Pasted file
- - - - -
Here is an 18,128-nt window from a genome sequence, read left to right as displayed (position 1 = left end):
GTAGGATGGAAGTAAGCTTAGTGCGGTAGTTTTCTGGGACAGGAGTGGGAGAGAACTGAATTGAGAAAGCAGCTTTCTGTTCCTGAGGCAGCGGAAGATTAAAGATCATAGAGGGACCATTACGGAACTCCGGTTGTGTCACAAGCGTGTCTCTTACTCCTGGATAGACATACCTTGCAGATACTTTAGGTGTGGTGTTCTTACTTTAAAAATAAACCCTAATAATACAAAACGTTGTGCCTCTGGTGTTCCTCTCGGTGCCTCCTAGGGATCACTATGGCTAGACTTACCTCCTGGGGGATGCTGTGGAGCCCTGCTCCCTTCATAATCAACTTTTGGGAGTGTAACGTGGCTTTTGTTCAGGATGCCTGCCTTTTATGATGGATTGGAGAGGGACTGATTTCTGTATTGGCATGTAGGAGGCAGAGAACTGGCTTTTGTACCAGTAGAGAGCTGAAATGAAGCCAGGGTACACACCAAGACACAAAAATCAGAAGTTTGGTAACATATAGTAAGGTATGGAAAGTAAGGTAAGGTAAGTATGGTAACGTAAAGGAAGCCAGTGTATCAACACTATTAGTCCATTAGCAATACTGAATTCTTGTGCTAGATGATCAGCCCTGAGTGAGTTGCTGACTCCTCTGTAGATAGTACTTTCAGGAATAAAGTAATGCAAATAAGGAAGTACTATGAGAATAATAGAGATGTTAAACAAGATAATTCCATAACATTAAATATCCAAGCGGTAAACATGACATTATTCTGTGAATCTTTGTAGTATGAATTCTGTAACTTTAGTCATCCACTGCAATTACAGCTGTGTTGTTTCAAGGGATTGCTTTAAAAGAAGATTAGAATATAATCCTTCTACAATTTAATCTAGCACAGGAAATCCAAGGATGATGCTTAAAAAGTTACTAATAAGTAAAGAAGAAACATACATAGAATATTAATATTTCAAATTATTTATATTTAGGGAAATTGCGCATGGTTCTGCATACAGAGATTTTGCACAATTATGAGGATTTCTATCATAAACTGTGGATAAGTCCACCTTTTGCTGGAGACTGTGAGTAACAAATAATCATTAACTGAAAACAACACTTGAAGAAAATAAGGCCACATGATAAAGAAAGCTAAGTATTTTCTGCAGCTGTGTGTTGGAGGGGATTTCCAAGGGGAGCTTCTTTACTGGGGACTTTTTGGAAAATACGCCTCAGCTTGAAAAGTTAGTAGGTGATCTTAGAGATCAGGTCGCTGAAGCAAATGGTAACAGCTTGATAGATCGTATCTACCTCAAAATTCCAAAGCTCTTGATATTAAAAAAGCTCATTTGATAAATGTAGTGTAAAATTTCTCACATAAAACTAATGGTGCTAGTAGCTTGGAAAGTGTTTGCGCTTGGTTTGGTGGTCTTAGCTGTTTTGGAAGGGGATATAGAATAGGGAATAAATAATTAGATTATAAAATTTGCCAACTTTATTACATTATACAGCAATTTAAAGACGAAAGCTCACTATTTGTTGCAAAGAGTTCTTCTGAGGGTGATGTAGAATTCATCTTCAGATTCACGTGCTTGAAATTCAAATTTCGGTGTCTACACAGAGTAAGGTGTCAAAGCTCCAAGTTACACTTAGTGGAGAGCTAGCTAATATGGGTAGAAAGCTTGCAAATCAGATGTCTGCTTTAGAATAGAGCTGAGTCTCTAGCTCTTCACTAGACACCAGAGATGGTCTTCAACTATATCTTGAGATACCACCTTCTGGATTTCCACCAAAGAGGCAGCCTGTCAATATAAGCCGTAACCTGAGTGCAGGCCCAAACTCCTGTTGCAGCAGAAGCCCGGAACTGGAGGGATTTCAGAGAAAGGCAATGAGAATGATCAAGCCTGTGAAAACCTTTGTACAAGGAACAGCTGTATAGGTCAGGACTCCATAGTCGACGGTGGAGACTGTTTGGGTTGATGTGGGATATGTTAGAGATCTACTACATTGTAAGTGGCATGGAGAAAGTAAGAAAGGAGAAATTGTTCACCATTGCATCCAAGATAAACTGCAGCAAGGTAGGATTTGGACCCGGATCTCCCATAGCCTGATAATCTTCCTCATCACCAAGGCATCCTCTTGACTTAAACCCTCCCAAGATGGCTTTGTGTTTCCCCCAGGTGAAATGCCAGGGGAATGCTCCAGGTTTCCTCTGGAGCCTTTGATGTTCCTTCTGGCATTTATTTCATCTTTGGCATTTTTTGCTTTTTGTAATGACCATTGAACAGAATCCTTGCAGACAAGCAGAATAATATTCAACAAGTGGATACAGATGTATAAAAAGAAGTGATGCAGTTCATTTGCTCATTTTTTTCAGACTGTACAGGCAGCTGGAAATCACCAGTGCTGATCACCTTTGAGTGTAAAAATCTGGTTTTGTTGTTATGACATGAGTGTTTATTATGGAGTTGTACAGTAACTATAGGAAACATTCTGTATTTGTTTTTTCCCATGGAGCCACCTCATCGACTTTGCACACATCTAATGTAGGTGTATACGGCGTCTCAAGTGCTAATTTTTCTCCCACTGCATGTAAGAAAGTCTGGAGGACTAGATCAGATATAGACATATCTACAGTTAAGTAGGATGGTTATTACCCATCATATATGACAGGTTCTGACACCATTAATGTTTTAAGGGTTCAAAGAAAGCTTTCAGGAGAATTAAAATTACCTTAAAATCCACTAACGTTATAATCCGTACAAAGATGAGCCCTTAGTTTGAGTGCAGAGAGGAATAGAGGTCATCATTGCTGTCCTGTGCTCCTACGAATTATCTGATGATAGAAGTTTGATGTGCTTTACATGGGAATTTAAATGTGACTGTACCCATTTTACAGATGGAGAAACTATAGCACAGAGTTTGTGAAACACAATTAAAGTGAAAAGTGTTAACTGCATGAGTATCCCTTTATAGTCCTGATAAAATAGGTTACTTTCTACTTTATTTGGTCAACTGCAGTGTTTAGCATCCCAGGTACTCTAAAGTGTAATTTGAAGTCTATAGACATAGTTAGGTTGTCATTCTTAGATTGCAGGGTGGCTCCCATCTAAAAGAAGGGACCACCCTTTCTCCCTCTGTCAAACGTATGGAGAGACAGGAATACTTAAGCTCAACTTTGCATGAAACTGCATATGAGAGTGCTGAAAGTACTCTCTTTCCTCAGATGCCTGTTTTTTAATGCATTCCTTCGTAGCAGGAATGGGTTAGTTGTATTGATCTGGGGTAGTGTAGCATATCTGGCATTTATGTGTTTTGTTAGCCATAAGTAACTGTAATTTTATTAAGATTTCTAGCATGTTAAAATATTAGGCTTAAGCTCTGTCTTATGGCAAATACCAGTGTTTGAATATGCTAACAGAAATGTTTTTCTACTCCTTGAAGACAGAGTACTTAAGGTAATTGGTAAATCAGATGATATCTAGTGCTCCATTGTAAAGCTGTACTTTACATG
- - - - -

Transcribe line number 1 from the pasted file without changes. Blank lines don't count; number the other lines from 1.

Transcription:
Here is an 18,128-nt window from a genome sequence, read left to right as displayed (position 1 = left end):